There's one amazing photo of the Oxford students who have been hypnotised. Was it a performance? Were they genuinely in a trance?
Well, there's the question. I mean, I don't think hypnosis is a scientifically valid condition. I think it's a sort of suspension of belief that you participate in. You might laugh at a comedian who isn't funny because everybody else is laughing at them. I think the subjects collude in the illusion just to make the party go on.
Which I suppose is a phenomenon that pops up in quite a lot of the photos. Not as explicitly as in that one, but the pursuit of pleasure brings with it a kind of collective loss of inhibition that you see in all this work.
That's the case with the white power kids as well. In a gang like that they can strut their stuff, but on your own, striding through Brixton, you might be a little bit more cautious.
In terms of The Pleasure Principle as a concept, was that something you had in your head when you were taking the photos or was it used to group them retrospectively?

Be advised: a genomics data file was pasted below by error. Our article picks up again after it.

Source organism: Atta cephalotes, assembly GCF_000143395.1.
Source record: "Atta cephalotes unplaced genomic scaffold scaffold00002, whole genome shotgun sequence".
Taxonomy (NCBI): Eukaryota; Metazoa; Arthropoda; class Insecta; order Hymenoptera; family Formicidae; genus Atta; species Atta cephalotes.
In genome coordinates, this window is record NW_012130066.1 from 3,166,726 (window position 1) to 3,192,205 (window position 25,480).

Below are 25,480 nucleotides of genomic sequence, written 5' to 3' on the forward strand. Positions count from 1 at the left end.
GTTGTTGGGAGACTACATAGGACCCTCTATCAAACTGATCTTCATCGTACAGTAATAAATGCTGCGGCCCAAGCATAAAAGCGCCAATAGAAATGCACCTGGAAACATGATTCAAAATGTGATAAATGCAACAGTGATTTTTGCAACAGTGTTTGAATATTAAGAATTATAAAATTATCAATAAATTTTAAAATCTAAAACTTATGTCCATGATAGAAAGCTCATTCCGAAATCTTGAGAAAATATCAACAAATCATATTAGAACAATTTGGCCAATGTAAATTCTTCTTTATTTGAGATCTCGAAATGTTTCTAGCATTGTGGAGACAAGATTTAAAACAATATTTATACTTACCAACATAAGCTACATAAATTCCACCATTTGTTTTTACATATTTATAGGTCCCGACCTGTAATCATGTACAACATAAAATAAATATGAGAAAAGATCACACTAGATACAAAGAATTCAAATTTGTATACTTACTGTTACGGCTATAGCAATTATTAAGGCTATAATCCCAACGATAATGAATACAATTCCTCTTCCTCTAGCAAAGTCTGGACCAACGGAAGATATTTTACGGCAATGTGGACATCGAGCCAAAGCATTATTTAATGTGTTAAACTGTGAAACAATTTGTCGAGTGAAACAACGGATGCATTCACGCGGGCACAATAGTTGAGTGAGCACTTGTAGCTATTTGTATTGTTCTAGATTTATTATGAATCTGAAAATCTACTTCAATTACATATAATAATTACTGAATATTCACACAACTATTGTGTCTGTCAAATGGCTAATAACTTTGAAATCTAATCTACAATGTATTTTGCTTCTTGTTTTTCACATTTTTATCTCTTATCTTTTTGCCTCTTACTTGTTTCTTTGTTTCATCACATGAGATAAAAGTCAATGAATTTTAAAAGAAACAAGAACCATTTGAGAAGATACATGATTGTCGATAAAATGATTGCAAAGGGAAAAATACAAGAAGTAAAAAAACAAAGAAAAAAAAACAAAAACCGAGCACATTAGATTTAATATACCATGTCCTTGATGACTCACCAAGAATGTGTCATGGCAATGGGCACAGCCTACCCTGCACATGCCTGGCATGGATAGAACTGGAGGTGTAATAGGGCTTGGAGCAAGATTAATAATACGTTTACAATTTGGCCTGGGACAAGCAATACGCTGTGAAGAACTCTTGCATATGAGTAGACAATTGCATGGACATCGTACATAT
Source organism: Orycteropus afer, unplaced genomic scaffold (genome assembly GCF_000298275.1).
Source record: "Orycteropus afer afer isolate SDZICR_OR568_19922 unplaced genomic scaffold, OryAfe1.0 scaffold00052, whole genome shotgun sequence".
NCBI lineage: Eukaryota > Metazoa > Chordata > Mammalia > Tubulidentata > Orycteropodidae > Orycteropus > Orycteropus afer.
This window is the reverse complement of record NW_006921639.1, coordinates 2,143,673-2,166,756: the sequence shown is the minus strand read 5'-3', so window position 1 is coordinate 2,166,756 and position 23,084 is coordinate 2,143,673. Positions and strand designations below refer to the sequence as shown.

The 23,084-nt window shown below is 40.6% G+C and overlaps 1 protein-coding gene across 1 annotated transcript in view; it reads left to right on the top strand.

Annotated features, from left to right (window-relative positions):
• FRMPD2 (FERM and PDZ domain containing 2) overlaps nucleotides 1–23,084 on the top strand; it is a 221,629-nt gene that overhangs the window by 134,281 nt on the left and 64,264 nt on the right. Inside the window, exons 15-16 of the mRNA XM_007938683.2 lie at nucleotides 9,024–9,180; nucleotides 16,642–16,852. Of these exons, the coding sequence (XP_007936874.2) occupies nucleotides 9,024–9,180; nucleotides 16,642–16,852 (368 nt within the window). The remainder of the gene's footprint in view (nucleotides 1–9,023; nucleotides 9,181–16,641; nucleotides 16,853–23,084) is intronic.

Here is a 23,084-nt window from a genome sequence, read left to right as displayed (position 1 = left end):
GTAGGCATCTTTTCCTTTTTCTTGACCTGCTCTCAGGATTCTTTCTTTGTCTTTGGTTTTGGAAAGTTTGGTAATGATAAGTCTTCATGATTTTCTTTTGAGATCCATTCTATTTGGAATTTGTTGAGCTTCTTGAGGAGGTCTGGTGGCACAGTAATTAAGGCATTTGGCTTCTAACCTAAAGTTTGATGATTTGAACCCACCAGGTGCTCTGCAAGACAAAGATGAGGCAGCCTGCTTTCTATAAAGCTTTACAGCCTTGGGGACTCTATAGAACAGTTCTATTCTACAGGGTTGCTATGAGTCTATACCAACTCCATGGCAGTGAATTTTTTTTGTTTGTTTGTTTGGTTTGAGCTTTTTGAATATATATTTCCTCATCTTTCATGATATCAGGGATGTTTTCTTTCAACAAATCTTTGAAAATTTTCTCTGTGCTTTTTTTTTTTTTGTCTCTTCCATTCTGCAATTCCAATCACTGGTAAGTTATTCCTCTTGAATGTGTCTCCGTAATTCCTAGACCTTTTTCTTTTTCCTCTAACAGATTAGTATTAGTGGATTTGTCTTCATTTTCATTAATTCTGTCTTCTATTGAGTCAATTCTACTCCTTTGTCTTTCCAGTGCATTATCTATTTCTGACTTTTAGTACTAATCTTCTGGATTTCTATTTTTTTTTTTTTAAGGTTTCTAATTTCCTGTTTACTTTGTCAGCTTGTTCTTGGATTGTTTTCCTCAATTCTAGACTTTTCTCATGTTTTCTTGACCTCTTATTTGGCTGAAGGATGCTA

I mean, it sort of popped out as a title, and I thought: 'Yeah, that sort of seems about right.' Sometimes titles are bloody obvious, like if it's the name of the place – Afghanistan, well then there you go. Others try to be a little bit more poetic or allude to what the content is without being dogmatic. I think they're generally the best sort of titles. The Pleasure Principle just sort of hovered into my consciousness and didn't go away.
There's a lot of collective celebration and community that comes across in your photos, whereas the 80s are classically seen as a decade in which social bonds were broken – the decade of the individual.
Thats right, and Thatcher's famous quote, "There is no such thing as society." I don't know how she ever got round to making such a banally stupid statement, but she obviously did.